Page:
Aegidius Sadeler / Daumont / Etienne Duperac, Jan Breugel l'ancien, Pieter Stevens - Vestiges des antiquites de Rome Tivoli, Pozzuolo et autres lieux d'Italie. Vestigi delle antichita - 1750
Very beautiful collection of picturesque views of Roman ruins composed of 49 plates in quarto oblong format (20x32) engraved with etching, including the title.
It is a Parisian reprint given by the publisher and print dealer Jean-François Daumont (circa 1750). It is the first in French and reproduces the famous suite first published in Prague in 1606 made by the Flemish-born Baroque engraver Aegidius Sadeler (c. 1570-1629) under the title " Vestigi delle antichita di Roma, Tivoli, Pozzuolo et altri luochi ..." . A series that has undergone several reprints, the most common of which is that of Rome 1660 (50 plates).
Sadeler's suite is itself composed of images copied from Etienne Duperac, Jan Breugel the Elder, Pieter Stevens and others.
According to Isabelle de Ramaix's description, Daumont's "copy" is in fact a reprint of the original Prague plates, with some considerable reworking and a new title plate (see Bartsch (1978) LXXII, pt 1, 161).
AUTHOR: Sadeler, Aegidius (1570?-1629) > Engraver
Daumont, Jean-François (17??-17??) > Printer
TITLE: Vestiges des antiquites de Rome Tivoli, Pozzuolo et autres lieux d'Italie. Raised, drawn and engraved by Egidie Sadeler.
PUBLISHER: [Paris] DAumont, sd (ca 1750) 49 plates (missing 1 plate ???).
Period cardboard binding covered with old vellum with ink inscriptions. Past leather, peeling and lack of fragments, blunt corners. Interior: worn title, traces of wetness in the lower margin of the boards, rarely overflows on the trace of the paper, never on the image or text. Pencil scribbles on the back of the dishes, in the margin of plate 2, and on the back of pl. 48. Trace on the image of the last two plates (see photo).
Rare and esteemed work.
Aegidius Sadeler (c. 1570-1629) an engraver artist, he spent most of his career in Prague where Emperor Rudolf II commissioned several of his works.
Daumont was a Parisian publisher and printmaker, active from about 1745 until his death in 1768. cf Thierry Depaulis, "Enquête sur Daumont, éditeur d'estampes à Paris au XVIIIe siècle"
In the very detailed notice of Word Cat we read: " The core of the work is E}tienne Duperac's I vestigi dell' antichità di Roma, raccolti et ritratti in perspettiva ..., originally published in Rome in 1575 (see Fowler 111; q.v. in the Supplement for a later printing). This work was itself reprinted and copied many times until at least 1773, but in 1606, two years after Duperac's death, the images and captions of plates 2-13, 15, 16 and 19-31 were copied on a reduced scale by Aegidius II Sadeler in Prague, for his own suite, which he gave the title Vestigi delle antichita di Roma, Tivoli, Pozzuolo et altri luochi ... (see Berlin Kat. 1855; Cicognara 3871; Bartsch (1978) LXXII, pt 1, 161-211). Sadeler excluded Duperac's plates 1 (the dedication), 14 ('Vestigij et parte del monte Celio ... ') and 17-18 (a pair depicting 'Vestigij delle Therme di Tito ... ') from his copies, which he numbered 2-9 and 11-38 while retaining the original order of the images. For the remaining plates in his suite, numbers 10 and 39-50, Sadeler found other sources. Plates 43, 46, 49 and 50 can be shown to be after drawings by Jan Breugel the elder, while 41,  and 47 are after drawings attributed to Pieter Stevens (in the last case the drawing has also been attributed to Breugel). Plate 42 is apparently an amalgam, with the left hand image (a distant view of Pozzuoli with human and animal figures in the foreground) being after a drawing by Jan Breugel, and the right hand image (a ruined temple) from a drawing by Stevens (Bartsch (1978) attributes the drawing of the whole to Breugel). Plate 40 is based on an anonymous print after Pieter Bruegel published by Hieronimus Cock as 'Prospectus Tyburtinus' (see Hollstein, Dutch XXI). This leaves the origins of only the title-plate, dedication (plate 1), and plates 10, 39, 44 and 48 in doubt. Isabelle de Ramaix suggests that 10, 44 and 48 may be by Sadeler himself, although on stylistic grounds 44 and 48 may equally have been copied from drawings (now lost) by Breugel or Stevens, while 10 is in a somewhat different style (see Bartsch (1978) LXXII, pt 1). Plate 39 clearly derives from a different source, as yet untraced. The title-plate and dedication were concocted for, and perhaps by, Sadeler himself, although again it is probable that some of the imagery has been copied from elsewhere.! %tThe first state of Sadeler's suite, with his own imprint dated 1606, is described in Hollstein, Dutch (XXI).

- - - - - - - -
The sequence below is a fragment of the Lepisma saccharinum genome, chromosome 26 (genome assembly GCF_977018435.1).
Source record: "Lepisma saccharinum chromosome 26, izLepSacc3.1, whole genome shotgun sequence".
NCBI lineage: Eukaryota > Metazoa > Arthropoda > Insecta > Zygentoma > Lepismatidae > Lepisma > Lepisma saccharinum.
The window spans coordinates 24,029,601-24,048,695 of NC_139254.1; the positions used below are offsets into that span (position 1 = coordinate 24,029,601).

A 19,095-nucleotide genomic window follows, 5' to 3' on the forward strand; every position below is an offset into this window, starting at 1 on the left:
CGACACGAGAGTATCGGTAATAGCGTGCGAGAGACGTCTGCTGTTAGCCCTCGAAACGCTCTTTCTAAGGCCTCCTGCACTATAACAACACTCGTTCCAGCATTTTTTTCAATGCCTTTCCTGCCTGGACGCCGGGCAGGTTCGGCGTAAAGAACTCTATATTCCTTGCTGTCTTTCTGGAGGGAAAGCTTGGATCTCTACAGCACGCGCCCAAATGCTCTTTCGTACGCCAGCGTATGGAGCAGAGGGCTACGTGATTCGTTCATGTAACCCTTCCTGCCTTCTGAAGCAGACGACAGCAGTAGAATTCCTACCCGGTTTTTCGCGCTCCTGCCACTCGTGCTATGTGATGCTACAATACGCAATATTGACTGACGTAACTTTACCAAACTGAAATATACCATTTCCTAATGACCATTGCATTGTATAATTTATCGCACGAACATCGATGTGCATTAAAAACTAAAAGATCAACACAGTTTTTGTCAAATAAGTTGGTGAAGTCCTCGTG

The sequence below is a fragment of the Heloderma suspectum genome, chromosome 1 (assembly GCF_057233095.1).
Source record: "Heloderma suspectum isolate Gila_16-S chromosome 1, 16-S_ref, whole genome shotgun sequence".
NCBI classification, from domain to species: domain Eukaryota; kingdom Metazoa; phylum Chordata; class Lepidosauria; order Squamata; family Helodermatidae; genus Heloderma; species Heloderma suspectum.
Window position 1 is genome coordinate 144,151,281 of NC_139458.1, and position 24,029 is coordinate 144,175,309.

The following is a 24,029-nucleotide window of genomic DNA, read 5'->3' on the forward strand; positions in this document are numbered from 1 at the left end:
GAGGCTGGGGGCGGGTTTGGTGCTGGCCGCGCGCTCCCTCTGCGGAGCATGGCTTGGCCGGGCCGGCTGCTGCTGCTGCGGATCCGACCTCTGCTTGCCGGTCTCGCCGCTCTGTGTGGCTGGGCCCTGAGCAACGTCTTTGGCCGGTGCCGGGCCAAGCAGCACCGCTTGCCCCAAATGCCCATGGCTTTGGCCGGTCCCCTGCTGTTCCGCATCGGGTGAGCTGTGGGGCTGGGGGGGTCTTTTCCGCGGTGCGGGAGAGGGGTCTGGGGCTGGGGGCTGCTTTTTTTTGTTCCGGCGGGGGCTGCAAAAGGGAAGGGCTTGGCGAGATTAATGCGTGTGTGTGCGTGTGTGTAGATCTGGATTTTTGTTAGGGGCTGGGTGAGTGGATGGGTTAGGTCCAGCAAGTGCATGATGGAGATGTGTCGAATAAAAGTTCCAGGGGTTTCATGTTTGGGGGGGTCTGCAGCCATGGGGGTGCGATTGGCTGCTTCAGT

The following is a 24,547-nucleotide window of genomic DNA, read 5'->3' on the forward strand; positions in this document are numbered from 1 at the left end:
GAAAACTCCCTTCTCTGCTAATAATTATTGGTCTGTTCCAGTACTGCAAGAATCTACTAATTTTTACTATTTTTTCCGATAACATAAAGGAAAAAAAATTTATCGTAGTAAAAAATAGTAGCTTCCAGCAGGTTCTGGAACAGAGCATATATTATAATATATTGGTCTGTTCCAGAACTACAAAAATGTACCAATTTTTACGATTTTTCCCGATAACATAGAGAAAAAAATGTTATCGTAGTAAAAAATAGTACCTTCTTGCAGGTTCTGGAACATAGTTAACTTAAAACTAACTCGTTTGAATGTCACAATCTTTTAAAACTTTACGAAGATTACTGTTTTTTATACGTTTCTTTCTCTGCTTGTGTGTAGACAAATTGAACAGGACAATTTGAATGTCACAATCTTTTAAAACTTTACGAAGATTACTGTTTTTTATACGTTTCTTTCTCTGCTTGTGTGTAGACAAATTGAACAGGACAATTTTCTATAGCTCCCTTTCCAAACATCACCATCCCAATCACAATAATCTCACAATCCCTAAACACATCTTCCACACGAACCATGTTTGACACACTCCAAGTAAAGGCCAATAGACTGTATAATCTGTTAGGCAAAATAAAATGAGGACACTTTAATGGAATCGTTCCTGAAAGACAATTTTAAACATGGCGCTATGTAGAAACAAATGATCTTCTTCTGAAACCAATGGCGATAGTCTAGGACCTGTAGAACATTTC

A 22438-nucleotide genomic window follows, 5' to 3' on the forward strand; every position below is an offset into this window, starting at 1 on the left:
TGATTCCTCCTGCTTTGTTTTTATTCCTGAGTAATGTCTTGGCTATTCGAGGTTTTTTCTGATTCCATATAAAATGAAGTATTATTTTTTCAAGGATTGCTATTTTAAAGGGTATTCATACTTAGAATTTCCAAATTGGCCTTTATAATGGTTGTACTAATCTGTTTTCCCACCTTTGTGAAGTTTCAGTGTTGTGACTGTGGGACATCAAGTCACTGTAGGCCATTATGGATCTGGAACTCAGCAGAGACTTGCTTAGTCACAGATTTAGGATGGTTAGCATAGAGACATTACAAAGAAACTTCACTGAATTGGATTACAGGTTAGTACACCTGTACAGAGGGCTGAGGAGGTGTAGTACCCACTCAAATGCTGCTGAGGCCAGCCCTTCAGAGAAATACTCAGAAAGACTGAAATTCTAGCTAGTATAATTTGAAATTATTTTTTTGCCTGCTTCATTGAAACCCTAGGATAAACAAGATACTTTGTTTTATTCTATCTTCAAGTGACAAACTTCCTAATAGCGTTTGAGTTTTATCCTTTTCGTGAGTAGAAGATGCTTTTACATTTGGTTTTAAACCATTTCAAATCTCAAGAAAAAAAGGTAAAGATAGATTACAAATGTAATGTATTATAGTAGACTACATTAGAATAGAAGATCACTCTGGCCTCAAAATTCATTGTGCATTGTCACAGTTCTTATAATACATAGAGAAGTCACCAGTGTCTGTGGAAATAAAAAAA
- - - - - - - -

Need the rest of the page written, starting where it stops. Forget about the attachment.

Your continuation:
Hollstein, Dutch (XXI) notes that the work was copied again, on a smaller scale, by 'Daumont' with the title Vestiges des antiquites de Rome and the plates signed as engraved by Aegidius Sadeler. It is clear from Isabelle de Ramaix's description that this 'copy' is actually a reprint of the original Prague plates, with some considerable reworking and a new title-plate (see Bartsch (1978) LXXII, pt 1, 161). The publisher is Jean François Daumont, which places this reprint in the second half of the eighteenth century (for notes on Daumont see No. 3014 below). For Duperac's work in Rome, and a manuscript which was in part the basis for his series of views, see E. Duperac's Disegni de le ruine di Roma e come anticamente erono ([Milano, 1966?], facsimile of Duperac's manuscript, with a companion volume by Rudolf Wittkower). For Sadeler's Divo Caesari Augusto Ferdinando ... (Praha: Marco Sadeler, [ca. 1620?]), consisting of portraits of the twelve Caesars and their wives, see Craveri 19 June 1995:268, and for notes on the Sadeler family see Thieme-Becker, Bartsch (1978) (LXXII, pt 2) and Dictionary of art (XXVII, pp. 501-505). "